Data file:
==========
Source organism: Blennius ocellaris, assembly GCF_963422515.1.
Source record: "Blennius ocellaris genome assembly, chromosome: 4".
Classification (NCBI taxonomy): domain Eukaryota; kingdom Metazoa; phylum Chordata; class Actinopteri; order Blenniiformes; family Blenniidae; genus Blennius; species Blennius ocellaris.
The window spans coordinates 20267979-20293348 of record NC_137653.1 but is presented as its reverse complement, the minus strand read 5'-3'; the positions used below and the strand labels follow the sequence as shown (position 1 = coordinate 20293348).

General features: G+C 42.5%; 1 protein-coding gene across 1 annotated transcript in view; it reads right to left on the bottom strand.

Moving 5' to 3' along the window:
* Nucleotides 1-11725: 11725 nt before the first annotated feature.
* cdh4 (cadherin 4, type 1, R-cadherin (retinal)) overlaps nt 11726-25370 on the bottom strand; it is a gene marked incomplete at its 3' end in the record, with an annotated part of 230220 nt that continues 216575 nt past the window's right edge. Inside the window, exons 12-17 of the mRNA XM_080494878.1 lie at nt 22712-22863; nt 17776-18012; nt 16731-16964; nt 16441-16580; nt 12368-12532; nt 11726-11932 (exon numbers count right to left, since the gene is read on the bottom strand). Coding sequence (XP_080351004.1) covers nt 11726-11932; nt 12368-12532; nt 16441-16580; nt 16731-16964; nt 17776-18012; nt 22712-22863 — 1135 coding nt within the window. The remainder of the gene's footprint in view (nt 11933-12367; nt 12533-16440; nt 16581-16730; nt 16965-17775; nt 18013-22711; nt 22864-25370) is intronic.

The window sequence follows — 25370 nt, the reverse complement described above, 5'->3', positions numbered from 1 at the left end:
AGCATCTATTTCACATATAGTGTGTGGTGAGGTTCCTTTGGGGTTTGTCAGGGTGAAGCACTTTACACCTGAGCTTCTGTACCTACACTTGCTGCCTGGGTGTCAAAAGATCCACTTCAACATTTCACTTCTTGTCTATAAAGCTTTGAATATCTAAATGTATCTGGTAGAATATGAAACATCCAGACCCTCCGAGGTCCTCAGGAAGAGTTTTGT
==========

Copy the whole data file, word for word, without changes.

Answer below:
Source organism: Blennius ocellaris, assembly GCF_963422515.1.
Source record: "Blennius ocellaris genome assembly, chromosome: 4".
Classification (NCBI taxonomy): domain Eukaryota; kingdom Metazoa; phylum Chordata; class Actinopteri; order Blenniiformes; family Blenniidae; genus Blennius; species Blennius ocellaris.
The window spans coordinates 20267979-20293348 of record NC_137653.1 but is presented as its reverse complement, the minus strand read 5'-3'; the positions used below and the strand labels follow the sequence as shown (position 1 = coordinate 20293348).

General features: G+C 42.5%; 1 protein-coding gene across 1 annotated transcript in view; it reads right to left on the bottom strand.

Moving 5' to 3' along the window:
* Nucleotides 1-11725: 11725 nt before the first annotated feature.
* cdh4 (cadherin 4, type 1, R-cadherin (retinal)) overlaps nt 11726-25370 on the bottom strand; it is a gene marked incomplete at its 3' end in the record, with an annotated part of 230220 nt that continues 216575 nt past the window's right edge. Inside the window, exons 12-17 of the mRNA XM_080494878.1 lie at nt 22712-22863; nt 17776-18012; nt 16731-16964; nt 16441-16580; nt 12368-12532; nt 11726-11932 (exon numbers count right to left, since the gene is read on the bottom strand). Coding sequence (XP_080351004.1) covers nt 11726-11932; nt 12368-12532; nt 16441-16580; nt 16731-16964; nt 17776-18012; nt 22712-22863 — 1135 coding nt within the window. The remainder of the gene's footprint in view (nt 11933-12367; nt 12533-16440; nt 16581-16730; nt 16965-17775; nt 18013-22711; nt 22864-25370) is intronic.

The window sequence follows — 25370 nt, the reverse complement described above, 5'->3', positions numbered from 1 at the left end:
AGCATCTATTTCACATATAGTGTGTGGTGAGGTTCCTTTGGGGTTTGTCAGGGTGAAGCACTTTACACCTGAGCTTCTGTACCTACACTTGCTGCCTGGGTGTCAAAAGATCCACTTCAACATTTCACTTCTTGTCTATAAAGCTTTGAATATCTAAATGTATCTGGTAGAATATGAAACATCCAGACCCTCCGAGGTCCTCAGGAAGAGTTTTGT